“What it suggests to us at least is that that physician burnout is a very important aspect of trying to improve patient safety,” said Dr. Daniel Tawfik, Pediatric Critical Care Medicine at Stanford University School of Medicine.

But CBS 58 investigates learned doctors often don’t seek the mental health care they need.

“Many physicians were reluctant to seek care because they worried about what would happen to their medical license,” Dr. Dyrbye said.

In another study led by Dr. Dyrbye, of 5800 physicians surveyed about 40 percent said they would be reluctant to get help for a mental health condition. One reason why is the questions state medical licensing boards ask about mental health conditions.

“The questions should be about current impairment of mental health problems rather than have you ever or are you currently being treated for a mental health problem,” Dr. Dyrbye said.

Each state has its own licensing process. Dr. Dyrbye says her study shows that when those boards ask doctors about any mental illness, past or present, they are more hesitant to seek care.

“Questions that are overly broad, questions that are asking about past or current treatment of a mental health problem are really unnecessarily broad,” Dr. Dyrbye said.

Wisconsin is one of a handful of states that only asks about current mental health conditions.

“It’s imperative that we make sure our physicians get the treatment that they need and not have to worry that I’ll never be able to practice, no there may be conditions put on a license,” said Dr. Kenneth Simons, the chairperson of the Wisconsin Medical Examining Board.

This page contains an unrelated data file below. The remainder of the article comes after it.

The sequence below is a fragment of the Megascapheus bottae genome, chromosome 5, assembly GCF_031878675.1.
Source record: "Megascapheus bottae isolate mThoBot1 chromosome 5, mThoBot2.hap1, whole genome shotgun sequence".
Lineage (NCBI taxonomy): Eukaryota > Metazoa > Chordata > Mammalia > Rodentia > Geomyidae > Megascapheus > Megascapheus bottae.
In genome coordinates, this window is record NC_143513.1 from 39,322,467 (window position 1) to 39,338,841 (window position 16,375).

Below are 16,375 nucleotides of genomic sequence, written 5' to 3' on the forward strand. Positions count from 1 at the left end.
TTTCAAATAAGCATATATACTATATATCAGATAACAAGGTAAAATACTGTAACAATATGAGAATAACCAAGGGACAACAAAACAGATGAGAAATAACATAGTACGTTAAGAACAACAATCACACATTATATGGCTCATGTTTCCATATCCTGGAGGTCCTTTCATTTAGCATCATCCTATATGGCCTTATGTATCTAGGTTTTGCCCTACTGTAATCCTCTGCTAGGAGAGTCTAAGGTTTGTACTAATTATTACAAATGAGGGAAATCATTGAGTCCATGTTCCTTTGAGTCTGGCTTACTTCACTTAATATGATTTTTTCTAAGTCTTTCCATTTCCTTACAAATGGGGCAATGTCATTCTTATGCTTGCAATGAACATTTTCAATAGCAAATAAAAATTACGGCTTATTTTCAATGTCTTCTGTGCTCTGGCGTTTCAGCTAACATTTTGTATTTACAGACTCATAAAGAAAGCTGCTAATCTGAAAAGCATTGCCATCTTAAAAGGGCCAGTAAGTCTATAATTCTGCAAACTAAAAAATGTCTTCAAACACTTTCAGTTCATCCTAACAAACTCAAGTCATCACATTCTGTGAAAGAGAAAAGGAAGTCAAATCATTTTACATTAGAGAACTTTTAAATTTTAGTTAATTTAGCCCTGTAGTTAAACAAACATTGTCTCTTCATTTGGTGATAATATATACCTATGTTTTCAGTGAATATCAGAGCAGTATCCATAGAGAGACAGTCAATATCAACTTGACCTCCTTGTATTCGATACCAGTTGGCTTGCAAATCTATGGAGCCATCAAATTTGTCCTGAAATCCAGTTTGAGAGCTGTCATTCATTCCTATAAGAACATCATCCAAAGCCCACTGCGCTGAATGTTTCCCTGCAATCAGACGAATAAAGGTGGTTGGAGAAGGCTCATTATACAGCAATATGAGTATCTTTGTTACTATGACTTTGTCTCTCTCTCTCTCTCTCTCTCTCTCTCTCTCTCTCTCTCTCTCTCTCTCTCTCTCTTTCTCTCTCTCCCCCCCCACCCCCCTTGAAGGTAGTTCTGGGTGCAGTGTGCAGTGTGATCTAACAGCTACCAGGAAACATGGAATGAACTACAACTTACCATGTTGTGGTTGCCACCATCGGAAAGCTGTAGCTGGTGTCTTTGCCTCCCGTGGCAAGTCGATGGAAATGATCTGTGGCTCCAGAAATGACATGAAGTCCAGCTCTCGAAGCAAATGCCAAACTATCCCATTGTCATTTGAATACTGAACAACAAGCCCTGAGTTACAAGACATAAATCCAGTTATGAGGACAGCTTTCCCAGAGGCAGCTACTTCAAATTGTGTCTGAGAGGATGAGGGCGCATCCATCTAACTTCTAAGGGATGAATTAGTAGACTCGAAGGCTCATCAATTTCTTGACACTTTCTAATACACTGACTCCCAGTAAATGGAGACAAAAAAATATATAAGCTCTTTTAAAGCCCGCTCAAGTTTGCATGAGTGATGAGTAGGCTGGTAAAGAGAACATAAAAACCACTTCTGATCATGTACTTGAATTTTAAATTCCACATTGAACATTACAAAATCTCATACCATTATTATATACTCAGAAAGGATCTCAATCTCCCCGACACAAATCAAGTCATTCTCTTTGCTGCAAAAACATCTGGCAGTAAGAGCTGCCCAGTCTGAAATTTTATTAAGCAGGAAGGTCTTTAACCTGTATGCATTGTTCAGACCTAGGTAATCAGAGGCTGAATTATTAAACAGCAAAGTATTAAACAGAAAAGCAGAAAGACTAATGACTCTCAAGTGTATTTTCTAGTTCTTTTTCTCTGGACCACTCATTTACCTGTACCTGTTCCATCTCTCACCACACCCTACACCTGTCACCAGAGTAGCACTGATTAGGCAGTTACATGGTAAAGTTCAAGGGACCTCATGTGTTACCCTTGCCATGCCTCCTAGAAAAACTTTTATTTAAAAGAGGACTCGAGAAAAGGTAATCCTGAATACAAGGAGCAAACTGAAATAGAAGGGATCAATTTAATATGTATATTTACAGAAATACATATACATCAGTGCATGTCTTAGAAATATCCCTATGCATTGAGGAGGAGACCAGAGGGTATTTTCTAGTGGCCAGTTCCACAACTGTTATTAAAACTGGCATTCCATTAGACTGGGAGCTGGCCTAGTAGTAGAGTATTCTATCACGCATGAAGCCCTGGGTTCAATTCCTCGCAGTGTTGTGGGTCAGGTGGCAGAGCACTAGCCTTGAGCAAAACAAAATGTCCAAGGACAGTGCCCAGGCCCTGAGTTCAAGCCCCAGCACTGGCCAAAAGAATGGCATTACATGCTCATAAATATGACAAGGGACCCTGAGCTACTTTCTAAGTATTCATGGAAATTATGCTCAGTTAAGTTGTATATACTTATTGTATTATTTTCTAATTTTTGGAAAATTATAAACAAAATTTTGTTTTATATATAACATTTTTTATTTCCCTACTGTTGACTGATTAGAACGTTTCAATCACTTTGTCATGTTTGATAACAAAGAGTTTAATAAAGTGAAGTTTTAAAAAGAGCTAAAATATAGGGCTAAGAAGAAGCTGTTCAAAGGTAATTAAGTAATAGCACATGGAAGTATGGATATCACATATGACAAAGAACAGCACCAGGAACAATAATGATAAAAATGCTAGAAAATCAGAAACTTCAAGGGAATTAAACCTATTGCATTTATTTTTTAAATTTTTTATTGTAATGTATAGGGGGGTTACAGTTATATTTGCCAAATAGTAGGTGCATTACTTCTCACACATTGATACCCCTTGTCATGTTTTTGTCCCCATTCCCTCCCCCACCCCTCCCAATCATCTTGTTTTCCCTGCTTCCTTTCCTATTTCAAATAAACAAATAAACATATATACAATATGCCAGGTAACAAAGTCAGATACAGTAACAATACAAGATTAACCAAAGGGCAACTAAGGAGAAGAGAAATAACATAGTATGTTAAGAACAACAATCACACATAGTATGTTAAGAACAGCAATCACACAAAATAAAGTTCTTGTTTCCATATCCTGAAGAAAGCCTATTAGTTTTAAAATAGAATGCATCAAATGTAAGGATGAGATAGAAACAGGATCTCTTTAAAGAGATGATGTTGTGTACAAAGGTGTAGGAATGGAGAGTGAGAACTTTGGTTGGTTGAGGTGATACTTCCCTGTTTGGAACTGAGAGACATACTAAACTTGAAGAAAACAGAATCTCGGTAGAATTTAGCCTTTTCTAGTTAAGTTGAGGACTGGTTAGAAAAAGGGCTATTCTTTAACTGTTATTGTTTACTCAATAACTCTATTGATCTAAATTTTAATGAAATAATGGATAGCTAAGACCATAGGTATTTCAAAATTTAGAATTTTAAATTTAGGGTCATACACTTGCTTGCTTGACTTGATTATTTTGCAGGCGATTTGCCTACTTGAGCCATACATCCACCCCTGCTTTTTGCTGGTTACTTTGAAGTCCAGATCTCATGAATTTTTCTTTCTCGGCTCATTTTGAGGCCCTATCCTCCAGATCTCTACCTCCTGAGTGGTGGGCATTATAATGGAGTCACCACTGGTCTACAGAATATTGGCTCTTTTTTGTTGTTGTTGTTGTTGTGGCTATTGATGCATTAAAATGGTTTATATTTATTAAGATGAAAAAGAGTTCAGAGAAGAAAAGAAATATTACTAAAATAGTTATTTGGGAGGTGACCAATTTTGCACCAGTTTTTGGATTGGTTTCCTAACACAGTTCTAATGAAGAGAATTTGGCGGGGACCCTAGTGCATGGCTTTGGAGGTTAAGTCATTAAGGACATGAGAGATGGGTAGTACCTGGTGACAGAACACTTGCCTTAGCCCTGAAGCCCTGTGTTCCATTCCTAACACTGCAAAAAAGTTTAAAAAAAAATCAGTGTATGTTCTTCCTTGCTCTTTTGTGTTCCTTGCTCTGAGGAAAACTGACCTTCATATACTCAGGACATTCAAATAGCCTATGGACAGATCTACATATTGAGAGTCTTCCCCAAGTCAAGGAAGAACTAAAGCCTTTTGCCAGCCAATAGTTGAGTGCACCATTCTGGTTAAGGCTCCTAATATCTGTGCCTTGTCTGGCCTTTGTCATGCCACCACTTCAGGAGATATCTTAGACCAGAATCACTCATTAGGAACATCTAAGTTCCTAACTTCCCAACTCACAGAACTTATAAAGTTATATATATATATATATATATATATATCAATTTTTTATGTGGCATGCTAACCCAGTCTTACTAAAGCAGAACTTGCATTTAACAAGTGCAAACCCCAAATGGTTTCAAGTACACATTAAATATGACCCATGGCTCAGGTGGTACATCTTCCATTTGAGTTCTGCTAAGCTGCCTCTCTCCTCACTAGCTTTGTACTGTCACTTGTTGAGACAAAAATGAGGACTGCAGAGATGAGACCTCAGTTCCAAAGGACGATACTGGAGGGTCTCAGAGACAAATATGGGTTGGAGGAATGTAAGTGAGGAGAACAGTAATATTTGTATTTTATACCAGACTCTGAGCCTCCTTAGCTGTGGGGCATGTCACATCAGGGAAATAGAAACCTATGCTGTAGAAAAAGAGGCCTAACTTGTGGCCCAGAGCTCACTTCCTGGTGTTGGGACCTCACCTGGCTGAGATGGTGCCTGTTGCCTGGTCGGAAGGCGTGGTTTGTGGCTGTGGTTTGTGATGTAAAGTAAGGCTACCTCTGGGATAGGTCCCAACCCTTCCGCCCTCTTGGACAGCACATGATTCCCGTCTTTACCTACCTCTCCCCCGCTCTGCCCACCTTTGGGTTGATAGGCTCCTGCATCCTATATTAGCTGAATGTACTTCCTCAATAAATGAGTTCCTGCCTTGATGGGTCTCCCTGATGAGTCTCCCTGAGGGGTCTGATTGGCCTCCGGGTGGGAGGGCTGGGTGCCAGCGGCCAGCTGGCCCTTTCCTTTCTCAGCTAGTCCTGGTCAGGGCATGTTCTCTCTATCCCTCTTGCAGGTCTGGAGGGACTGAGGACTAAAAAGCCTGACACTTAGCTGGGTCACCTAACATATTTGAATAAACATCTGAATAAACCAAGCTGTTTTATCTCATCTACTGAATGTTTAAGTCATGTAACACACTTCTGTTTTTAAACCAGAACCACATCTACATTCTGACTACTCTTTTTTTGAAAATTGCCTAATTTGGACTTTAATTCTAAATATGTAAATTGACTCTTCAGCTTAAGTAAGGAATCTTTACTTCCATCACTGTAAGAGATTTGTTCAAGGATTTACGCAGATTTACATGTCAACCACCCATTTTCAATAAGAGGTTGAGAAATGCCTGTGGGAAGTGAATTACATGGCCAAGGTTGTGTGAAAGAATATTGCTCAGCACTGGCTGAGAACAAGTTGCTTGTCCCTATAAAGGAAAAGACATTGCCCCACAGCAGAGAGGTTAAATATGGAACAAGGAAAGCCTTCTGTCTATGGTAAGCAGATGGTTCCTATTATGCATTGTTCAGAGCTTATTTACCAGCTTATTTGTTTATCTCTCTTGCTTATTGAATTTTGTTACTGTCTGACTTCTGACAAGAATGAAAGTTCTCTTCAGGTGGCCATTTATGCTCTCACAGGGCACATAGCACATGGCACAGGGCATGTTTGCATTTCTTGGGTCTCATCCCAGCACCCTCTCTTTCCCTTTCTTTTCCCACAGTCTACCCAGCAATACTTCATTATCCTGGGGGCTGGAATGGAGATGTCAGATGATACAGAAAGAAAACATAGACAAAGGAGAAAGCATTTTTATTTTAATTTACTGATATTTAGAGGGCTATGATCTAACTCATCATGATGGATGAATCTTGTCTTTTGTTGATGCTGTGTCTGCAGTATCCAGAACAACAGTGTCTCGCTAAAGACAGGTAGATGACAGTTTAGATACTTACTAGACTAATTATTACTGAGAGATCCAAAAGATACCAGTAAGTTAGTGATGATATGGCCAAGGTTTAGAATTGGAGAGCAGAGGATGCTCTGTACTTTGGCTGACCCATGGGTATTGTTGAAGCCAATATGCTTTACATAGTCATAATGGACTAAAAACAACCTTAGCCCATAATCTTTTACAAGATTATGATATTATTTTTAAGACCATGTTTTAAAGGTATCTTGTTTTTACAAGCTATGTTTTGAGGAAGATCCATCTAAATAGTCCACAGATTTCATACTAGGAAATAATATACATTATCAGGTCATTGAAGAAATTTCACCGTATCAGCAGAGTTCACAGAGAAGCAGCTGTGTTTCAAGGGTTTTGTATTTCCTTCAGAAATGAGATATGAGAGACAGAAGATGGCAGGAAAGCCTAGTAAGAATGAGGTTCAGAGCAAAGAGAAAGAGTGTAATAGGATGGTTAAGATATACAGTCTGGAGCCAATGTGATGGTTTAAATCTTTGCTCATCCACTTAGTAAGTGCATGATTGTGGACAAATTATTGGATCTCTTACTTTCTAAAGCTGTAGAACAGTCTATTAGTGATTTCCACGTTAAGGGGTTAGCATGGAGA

But does this let some doctors slip through the cracks?

According to records obtained by CBS 58 Investigates, the doctor who committed suicide inside Froedert hospital had a history of mental health problems and attempted suicide in 2016. The doctor’s medical license application does not mention any health issues.

CBS 58 Investigates also learned a child psychiatrist practicing in Mequon, was charged in 2011 with trying to abduct two children in Florida. She was found not guilty by reason of insanity. She underwent court-ordered treatment—and was eventually cleared by her doctors. She currently practices without restriction.

“Well I can’t comment on any pending cases, I can say in the judgment of the medical examining board, the patient, the physician was felt safe to practice, presumably, we’ll get letters from a treating physician and we have to rely on that,” said Dr. Simons.

Dr. Simons says the role of the board is to protect the public, but a doctor shouldn’t be punished for reporting medical conditions.

“You’re not automatically denied,” Dr. Simons said. “We want to make sure that the doctor, he or she, is getting appropriate care and is safe to practice on our citizenry. But we don’t want to deter anybody like other states do.”

Dr. Simons and researchers say the best way to protect patients is to encourage hospitals and medical practices to do more to encourage physician well-being.

“Physicians think of themselves as perfect, that we can’t ever make a mistake,” Dr. Simons said. “But we’re human beings.”

Patients can look up their doctor’s license to see if they currently have any restrictions or disciplinary action. Just click here.

National Suicide Prevention Lifeline